xliv Twenty-sixth Annual Report of the l ,, 
provisions of the Adams Act and to co-ordinate and, in some [ J
- _ measure, properly supervise and control all of the research K
. work of the Experiment Station. In addition to the research if
work already referred to in this presentation of the work  
of the several departments, the following lines of work  
V _ have been carried out in this Department:  
Astudy of fodder poisoning in live stock has resulted in  
I ` the isolation and identification of a mold, Monascus purpureus, ¥
Q, from a corn which was believed to be responsible for an  
  outbreak of forage poisoning at Mayfield, and' also of a close- i
  ly related mold from corn which was possiblyresponsible for { .
  fodder poisoning at the Lexington Stock Yards. Four micro-
  organisms from the brain of a horse which died of fodder
%‘ poisoning have been isolated and identified by Dr. Daniel J.
  if Healy. The pathogenic character of these micro-organisms .
  is now being studied on the guinea pig.   A 1
  In connection with our work on parturient paresis, a study
F has also been made of the calcium metabolism of the guinea
  pig by Kastle, Healy and Shedd, the results of which inves-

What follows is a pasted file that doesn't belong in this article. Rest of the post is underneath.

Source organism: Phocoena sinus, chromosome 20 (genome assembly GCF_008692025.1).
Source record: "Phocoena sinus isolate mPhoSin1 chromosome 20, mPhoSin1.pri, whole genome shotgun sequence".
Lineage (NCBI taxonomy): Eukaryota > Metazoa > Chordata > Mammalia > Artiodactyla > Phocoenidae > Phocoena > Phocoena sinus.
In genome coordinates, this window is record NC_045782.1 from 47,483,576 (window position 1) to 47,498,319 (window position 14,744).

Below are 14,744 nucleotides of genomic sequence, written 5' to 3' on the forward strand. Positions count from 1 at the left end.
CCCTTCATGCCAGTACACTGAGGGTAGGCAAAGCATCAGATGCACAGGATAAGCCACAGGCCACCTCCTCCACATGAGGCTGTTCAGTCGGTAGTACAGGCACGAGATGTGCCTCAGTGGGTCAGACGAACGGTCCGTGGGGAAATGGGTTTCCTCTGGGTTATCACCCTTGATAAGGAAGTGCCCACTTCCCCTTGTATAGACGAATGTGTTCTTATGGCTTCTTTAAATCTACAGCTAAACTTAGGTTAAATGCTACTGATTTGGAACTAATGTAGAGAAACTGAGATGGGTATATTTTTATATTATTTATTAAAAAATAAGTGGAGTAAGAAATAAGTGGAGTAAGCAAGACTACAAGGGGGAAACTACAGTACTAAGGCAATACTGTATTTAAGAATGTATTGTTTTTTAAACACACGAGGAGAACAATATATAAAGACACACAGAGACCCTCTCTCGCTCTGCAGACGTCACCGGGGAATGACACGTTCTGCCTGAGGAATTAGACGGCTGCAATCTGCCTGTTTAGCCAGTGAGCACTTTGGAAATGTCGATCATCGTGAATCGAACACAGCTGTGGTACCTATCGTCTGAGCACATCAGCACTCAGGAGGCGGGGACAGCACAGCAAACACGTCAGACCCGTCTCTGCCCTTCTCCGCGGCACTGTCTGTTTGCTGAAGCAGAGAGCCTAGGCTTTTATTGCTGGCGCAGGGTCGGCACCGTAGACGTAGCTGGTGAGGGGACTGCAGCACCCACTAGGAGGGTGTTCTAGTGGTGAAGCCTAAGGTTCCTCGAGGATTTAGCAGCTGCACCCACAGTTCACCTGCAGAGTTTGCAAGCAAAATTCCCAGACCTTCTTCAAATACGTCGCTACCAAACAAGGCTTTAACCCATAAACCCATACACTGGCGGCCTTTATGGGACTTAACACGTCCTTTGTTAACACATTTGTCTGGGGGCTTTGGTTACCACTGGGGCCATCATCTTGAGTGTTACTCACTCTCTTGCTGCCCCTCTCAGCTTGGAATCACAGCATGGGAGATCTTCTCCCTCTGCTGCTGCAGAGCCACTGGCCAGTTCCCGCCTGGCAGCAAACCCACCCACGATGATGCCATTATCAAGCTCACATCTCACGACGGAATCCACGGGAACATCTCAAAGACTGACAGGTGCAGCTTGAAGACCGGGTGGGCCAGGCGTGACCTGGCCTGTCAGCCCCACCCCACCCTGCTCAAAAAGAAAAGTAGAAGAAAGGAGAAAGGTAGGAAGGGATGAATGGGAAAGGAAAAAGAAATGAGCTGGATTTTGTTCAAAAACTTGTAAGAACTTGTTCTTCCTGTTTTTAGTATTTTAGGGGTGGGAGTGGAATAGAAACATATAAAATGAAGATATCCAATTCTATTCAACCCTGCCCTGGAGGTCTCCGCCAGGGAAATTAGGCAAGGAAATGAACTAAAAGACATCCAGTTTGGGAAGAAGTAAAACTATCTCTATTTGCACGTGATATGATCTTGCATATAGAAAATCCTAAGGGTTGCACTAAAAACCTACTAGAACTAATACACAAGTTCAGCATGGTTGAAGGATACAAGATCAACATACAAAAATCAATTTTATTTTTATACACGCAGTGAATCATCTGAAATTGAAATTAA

tigation will soon be ready for publication. The effect of
  calcium on anaphylaxis has also been studied and the results
  obtained have been published in the Journal of Infectious
  Diseases, Vol. XII, No. 2, March, 1913.
. i Some time has been spent by Professor O. M. Shedd in the »
  study of the sulphur content of certain typical Kentucky soils,
  and also of the total sulphur content of certain plants. It
Ty  has been found that the sulphur in continuously cultivated
  soils, without fertilization, has decreased in fifty years to
  one-third of the amount originally present in the virgin soil.
  From his experiments, the conclusion seems evident that K
  sulphur is an essential factor in permanent soil fertility, and
  a bulletin on this subject has been issued.
2 gil V
'  — I